Critical Thinking: Fallacies from Relevance XIX
Fallacies from Relevance
A fallacy from relevance occurs when the response to a conclusion or an argument is not relevant to the conclusion or argument. These are fallacies that ignore the point at hand and attempt to derail the argument by bringing irrelevancies into the arena of the debate.
In this post, I will discuss the Fallacy of the Question-Begging Epithet. The fallacy of the question-begging epithet is committed when an arguer tries to evoke an emotional response that is meant to persuade others of a point that is logically questionable.
Fallacy of the Question-Begging Epithet
Emotionally charged words have a place in debate. Obviously, even in debates language exists for purposes other than making logical, reasoned arguments. Sincere and heart felt vignettes that emphasize a point are perfectly acceptable — when they emphasize a well made point. The question-begging epithet fallacy occurs when emotionally charged empty words form the foundation of the argument.
Yelling or vulgar language during a debate is always an example of the question-begging epithet fallacy. Often, debaters will increase their vocal volume (shout down their opponent) to compensate for a lack of cogency in their argument. Many resort to mocking or vulgar language in debates and ironically think that this rhetoric constitutes a solid argument. Obviously, such emotionally charged language is an indication of a serious lack of critical thinking skills.
“If you don’t believe we evolved from apes, then you’re just stupid!”
When arguers rely upon empty words (“rhetoric”) to make their point(s) without providing a logical reason for their position such as evidence or facts, they have not put forth a logical argument. In fact, they are simply being arbitrary; and arbitrary arguments can always be reversed.
“Oh, yeah? Well, if you believe we evolved from apes, then you’re stupid!”
You can see how the fallacy of the question-begging epithet is entirely arbitrary by how easily it is reversed. Arbitrary arguments and their reversals are very popular at the elementary level. Obviously, neither adds anything substantive to the debate itself.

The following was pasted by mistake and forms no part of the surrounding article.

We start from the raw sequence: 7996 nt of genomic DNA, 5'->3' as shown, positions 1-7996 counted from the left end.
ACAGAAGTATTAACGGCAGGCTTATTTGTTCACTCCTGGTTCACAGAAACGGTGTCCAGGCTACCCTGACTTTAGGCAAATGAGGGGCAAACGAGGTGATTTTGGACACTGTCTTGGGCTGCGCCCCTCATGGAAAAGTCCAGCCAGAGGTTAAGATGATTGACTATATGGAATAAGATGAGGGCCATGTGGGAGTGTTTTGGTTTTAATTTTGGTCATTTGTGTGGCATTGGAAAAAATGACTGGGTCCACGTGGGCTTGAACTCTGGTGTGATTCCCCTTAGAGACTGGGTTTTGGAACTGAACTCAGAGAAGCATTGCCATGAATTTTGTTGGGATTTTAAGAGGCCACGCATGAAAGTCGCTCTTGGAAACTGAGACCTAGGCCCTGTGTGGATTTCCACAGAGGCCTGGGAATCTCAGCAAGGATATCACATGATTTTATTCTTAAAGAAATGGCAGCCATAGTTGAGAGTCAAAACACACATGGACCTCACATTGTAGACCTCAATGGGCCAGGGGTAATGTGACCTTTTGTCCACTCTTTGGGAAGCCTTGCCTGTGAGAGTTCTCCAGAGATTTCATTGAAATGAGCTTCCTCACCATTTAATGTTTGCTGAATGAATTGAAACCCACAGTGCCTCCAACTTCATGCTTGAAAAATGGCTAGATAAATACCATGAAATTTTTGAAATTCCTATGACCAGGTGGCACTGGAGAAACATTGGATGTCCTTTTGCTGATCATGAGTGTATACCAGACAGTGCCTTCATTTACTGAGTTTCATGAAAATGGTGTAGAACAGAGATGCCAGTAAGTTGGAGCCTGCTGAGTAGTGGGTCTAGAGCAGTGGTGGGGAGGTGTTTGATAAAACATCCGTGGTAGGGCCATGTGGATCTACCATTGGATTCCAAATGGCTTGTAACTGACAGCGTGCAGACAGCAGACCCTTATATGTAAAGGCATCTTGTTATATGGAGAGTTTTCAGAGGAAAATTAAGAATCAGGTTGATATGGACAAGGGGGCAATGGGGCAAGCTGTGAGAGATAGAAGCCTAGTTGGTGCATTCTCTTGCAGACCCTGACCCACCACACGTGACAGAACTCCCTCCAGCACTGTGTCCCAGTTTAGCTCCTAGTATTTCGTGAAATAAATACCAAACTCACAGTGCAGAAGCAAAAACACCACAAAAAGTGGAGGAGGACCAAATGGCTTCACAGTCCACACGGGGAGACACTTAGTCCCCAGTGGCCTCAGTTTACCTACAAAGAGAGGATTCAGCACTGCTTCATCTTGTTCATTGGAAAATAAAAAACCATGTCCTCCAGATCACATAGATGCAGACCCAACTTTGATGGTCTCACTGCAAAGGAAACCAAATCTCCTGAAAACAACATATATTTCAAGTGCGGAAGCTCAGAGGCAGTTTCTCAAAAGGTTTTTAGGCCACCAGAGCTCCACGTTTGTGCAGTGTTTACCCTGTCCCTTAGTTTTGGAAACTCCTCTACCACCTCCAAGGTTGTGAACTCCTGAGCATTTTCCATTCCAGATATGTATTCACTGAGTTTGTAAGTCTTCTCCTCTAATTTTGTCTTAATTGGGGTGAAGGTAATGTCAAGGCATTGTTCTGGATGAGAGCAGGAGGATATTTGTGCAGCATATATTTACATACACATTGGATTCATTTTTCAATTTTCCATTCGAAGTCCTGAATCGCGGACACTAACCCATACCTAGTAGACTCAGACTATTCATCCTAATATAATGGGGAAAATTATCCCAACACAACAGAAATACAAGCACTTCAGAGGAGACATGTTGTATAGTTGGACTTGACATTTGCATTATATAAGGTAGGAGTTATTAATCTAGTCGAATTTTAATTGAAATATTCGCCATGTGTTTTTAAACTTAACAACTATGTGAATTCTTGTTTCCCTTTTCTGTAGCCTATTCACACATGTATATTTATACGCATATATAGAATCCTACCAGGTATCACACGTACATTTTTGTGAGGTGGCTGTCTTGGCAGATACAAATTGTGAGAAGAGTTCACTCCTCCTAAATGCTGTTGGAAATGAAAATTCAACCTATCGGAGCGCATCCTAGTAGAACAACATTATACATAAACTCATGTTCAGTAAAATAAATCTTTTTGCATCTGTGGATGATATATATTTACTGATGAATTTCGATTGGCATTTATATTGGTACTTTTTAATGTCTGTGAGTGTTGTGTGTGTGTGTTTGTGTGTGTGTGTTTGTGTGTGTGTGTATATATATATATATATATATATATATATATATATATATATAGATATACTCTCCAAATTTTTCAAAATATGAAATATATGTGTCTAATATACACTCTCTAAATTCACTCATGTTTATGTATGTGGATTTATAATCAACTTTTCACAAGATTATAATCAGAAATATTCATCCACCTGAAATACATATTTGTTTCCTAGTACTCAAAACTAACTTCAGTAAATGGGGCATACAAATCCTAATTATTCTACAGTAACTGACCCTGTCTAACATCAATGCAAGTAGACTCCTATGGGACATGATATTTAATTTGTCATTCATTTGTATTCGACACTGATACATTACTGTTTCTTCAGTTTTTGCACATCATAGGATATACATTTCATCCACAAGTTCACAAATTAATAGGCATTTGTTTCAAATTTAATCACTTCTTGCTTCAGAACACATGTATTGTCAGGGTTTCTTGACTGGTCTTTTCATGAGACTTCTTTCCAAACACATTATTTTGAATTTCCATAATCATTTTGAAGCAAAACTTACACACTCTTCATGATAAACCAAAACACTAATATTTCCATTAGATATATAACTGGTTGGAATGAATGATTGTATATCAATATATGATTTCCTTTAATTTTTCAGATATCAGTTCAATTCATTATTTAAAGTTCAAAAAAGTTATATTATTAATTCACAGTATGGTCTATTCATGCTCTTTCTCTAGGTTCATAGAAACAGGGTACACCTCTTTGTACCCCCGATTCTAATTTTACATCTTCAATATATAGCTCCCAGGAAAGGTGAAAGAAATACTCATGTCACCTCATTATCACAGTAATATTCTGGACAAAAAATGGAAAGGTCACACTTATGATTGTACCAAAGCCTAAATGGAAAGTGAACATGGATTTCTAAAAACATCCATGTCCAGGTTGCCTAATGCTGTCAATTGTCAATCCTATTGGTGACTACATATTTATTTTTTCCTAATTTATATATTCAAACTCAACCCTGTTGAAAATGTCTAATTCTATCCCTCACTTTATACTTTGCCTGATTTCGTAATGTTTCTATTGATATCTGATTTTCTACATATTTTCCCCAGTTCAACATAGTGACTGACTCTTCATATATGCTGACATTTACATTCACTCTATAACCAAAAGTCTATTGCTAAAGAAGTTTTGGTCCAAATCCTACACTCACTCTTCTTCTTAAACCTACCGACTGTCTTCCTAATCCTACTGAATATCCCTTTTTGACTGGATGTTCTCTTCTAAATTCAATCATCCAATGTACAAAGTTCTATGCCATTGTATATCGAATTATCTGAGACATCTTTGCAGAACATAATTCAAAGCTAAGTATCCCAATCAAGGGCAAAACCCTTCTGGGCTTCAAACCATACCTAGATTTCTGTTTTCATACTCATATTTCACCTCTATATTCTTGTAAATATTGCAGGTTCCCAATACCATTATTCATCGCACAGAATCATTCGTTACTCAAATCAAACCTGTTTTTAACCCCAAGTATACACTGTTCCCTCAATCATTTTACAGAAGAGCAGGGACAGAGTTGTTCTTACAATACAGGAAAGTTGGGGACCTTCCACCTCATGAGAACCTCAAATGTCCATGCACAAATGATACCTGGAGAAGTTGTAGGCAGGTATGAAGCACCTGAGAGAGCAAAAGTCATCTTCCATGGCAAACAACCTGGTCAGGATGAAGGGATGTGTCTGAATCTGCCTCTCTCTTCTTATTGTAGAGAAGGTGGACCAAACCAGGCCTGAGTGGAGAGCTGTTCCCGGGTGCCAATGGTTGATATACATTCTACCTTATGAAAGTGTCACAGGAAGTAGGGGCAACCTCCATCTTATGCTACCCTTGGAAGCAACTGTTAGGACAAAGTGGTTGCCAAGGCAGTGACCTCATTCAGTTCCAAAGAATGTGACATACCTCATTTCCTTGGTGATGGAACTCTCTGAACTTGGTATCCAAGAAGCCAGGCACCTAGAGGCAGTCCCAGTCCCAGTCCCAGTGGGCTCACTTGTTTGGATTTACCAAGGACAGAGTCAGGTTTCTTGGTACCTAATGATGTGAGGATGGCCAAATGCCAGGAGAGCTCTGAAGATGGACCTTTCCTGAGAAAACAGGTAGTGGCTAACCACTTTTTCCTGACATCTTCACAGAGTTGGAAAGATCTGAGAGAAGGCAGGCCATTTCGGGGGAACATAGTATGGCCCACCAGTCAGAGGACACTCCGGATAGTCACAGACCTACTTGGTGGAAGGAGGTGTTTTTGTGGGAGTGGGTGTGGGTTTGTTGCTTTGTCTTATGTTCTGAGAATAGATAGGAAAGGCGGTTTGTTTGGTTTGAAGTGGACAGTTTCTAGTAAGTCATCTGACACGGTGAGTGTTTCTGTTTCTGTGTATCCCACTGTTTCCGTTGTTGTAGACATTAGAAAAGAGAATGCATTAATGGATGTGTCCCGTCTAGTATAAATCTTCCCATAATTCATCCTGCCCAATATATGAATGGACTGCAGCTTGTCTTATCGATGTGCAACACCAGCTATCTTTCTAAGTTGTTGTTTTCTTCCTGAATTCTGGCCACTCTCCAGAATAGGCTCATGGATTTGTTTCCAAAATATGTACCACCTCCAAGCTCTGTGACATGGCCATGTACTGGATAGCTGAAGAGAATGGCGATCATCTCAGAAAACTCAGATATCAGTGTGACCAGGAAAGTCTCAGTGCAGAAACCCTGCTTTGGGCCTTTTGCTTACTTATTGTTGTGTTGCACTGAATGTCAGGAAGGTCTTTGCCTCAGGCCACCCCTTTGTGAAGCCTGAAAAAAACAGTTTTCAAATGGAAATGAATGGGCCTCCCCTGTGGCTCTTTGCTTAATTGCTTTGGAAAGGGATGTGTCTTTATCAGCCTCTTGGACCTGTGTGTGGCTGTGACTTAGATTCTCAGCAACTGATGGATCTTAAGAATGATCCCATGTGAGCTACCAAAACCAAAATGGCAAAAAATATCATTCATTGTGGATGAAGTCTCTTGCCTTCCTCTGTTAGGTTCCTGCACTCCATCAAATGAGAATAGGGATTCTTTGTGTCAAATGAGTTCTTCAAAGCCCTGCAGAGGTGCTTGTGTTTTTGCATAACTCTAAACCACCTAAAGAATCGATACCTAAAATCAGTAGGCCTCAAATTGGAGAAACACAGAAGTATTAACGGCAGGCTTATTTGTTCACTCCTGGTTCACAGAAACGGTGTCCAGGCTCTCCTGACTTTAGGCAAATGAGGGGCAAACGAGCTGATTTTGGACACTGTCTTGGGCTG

Darwinists are often and seriously emotionally committed to their secular position, and therefore may use biased or mocking language in an attempt to evoke similar emotions in others. However, even if the attempt is successful, it remains logically irrelevant to whether or not belief in Neo-Darwinism constitutes truth in any way.
It is absolutely safe to say that if you meet somebody who claims not to believe in evolution, that person is ignorant, stupid or insane (or wicked, but I’d rather not consider that).
Dr. Richard Dawkins PhD, Review of “Blueprints: Solving the Mystery of Evolution”
New York Times, April 9, 1989; section 7.
I hate to disagree with any Oxford professor, but I am willing to dispute this statement because it is obviously fallacious. Not only is it not “absolutely safe to say,” it is as a matter a fact an entirely arbitrary claim and merely committing the logical fallacy of the question-begging epithet.
The examples of the question-begging epithet on the part of Darwinists are nearly too numerous to list. It seems the default to couple words like “stupid” or “ignorant” with any words that describe believers in the Biblical account of creation. Examples of this can be found even in mainstream newspaper headlines in which journalists are allegedly dedicated to objectivity.